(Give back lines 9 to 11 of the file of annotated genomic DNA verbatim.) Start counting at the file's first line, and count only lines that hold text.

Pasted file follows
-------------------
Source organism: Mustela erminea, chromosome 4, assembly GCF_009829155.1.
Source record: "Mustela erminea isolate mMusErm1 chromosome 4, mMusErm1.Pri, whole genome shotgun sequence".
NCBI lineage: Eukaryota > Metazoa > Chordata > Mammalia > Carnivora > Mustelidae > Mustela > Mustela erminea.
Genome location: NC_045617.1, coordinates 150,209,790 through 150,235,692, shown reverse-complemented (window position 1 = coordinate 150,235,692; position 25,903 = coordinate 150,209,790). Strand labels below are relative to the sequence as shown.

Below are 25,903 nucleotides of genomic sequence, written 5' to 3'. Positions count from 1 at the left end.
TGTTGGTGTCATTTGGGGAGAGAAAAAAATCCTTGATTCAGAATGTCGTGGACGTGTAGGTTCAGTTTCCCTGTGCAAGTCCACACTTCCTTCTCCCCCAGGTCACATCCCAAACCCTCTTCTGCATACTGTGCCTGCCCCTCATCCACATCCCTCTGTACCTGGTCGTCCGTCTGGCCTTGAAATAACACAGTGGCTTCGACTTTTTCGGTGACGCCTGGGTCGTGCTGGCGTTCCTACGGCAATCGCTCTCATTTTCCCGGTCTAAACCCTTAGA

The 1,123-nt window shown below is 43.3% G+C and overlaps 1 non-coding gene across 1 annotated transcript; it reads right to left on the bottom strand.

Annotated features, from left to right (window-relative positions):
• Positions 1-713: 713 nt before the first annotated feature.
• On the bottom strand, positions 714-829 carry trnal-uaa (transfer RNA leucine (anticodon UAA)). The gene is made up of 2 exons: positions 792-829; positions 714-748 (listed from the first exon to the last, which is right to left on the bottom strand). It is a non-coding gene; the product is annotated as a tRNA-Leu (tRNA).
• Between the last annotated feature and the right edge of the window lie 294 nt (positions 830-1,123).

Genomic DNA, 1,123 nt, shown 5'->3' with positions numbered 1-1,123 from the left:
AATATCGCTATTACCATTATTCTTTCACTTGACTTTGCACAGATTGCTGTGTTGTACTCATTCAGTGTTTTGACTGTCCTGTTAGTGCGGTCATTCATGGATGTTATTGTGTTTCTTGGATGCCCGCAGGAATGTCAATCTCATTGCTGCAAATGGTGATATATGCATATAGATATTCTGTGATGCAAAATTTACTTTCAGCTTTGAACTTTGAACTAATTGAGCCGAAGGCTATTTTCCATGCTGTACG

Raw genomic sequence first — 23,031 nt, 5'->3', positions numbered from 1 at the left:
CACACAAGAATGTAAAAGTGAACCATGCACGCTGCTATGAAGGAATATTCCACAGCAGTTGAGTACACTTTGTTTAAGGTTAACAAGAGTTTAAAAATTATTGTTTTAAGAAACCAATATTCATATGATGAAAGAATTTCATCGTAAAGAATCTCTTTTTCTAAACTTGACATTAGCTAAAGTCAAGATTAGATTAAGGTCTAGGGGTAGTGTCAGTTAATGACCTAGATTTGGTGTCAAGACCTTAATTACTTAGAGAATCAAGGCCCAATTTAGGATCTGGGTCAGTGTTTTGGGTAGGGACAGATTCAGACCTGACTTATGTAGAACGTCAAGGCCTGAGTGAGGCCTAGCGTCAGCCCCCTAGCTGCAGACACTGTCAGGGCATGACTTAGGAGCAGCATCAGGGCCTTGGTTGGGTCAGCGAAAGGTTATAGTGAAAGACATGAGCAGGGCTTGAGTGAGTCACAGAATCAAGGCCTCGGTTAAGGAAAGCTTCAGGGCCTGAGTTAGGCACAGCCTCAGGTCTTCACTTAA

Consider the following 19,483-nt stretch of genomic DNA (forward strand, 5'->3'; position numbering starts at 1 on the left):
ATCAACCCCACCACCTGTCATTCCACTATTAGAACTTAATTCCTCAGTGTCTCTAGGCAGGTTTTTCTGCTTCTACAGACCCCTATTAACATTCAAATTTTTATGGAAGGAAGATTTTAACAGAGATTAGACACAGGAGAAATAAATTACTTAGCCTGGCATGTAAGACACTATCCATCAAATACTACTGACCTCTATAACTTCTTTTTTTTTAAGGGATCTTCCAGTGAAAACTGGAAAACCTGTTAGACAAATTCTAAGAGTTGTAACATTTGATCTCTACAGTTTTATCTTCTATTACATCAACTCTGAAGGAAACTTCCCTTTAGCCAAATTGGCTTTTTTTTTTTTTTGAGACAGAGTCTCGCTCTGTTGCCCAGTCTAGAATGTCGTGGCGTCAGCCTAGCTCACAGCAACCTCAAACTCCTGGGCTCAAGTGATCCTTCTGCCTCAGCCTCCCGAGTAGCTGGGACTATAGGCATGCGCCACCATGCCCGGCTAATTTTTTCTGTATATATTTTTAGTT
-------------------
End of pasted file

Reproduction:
• Positions 1-713: 713 nt before the first annotated feature.
• On the bottom strand, positions 714-829 carry trnal-uaa (transfer RNA leucine (anticodon UAA)). The gene is made up of 2 exons: positions 792-829; positions 714-748 (listed from the first exon to the last, which is right to left on the bottom strand). It is a non-coding gene; the product is annotated as a tRNA-Leu (tRNA).
• Between the last annotated feature and the right edge of the window lie 294 nt (positions 830-1,123).